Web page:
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  • Ben Dickens

What is Calling in the Estate?

The role of the executor of a deceased estate includes multiple responsibilities and duties. These can include:

1. Organising the funeral and other practicalities such as obtaining the death certificate and searching for an original Will.

2. Obtaining a Grant of Probate (the process of certification by the Supreme Court of the Will.)

3. Calling in the Estate. That is identifying and valuing the assets of the estate.

4. Paying any debts of the estate.

5. If applicable dealing with any potential claimants (hopefully this is not the case!)

6. Distributing the estate.

As well as this there are several other practicalities and responsibilities that may come your way as an appointed executor.

For this article we will go through one of the stages in greater detail and this is what we call in law “Calling in the Estate”.

Essentially this process involves identifying the estate, or said in another way, the Assets and Liabilities of the deceased person. This can become an obvious job at the start of your executorship as it is a requirement of the Supreme Court that you produce a Statement of Assets and Liabilities (Court Rule 9b Statement) when you draft your Affidavit or Oath of Executor when you file for an application for a Grant of Probate.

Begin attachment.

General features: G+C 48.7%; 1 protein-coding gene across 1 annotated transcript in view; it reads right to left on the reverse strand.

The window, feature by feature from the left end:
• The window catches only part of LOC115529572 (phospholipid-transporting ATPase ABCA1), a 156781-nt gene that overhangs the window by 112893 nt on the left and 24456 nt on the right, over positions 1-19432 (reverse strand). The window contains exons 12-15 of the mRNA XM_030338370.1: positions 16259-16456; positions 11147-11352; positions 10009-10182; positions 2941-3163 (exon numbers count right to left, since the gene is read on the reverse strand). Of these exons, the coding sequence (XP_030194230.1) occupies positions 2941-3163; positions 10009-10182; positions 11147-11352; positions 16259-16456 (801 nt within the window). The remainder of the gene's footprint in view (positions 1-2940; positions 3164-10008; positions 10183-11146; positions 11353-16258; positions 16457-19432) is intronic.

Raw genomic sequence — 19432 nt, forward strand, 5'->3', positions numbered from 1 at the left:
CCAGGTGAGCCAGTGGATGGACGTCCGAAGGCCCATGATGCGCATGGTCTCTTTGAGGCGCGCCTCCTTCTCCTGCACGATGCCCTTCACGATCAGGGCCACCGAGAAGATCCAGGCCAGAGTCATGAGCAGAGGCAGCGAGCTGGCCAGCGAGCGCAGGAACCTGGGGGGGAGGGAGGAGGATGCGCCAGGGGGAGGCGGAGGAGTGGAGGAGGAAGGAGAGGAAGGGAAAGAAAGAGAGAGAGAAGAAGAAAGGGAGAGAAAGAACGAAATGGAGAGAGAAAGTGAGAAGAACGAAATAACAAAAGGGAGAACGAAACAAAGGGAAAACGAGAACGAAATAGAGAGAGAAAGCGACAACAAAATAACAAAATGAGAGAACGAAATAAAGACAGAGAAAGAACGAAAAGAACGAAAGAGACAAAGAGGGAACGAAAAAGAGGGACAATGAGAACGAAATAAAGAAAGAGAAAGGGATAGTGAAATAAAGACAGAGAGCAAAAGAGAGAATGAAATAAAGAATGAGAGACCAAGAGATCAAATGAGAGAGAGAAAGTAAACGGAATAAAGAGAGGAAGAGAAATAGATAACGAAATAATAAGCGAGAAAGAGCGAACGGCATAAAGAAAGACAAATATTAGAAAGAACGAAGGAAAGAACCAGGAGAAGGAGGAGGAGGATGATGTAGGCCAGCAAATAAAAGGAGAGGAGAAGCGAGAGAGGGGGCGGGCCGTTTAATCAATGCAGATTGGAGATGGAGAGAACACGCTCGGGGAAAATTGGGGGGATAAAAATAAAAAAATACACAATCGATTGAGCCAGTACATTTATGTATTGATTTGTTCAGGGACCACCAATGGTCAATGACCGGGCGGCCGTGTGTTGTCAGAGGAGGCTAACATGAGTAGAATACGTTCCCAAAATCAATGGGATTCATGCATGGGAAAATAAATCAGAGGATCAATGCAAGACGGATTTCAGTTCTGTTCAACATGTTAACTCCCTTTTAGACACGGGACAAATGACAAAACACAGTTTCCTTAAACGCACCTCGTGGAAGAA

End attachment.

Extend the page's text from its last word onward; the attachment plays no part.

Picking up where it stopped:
Once you have received a Grant of Probate it may then become appropriate to deal with the assets of the estate. When in doubt you should consult a lawyer and accountant to assist you in this process.

Some of the major items for consideration are gathering documents relevant to each item of the estate. Undertaking searches in the name of the deceased or legal entities associated with the deceased. Identifying whether a particular asset is technically part of the estate.

For example, if a home is owned between a husband and wife as joint tenants and one of them dies then this will probably be dealt with under the laws of survivorship, and will be able to be transferred directly to the surviving spouse without the need for a Grant of Probate. In this case, the real estate does not form part of the estate.

This can also be the case for assets such as superannuation in instances where there is a binding death nomination to a specified beneficiary. In this case the superannuation payment may bypass the estate and therefore will not be dealt with according to the terms of the Will but rather in accordance with the nomination that the deceased gave to the trustee of the superannuation fund.

Following the gathering and identification of the assets there is then the need to manage the estate. This can include making sure that any short-term payments and expenses are organised. This may include making enquiries with a relevant third party and letting them know that the deceased has passed away and to seek a period of grace in which payments will not be made. It may also include protecting any business interests such as making sure that a business of the deceased carries on in some capacity whilst the estate is being organised. You must remember to keep receipts for expenses paid by the estate.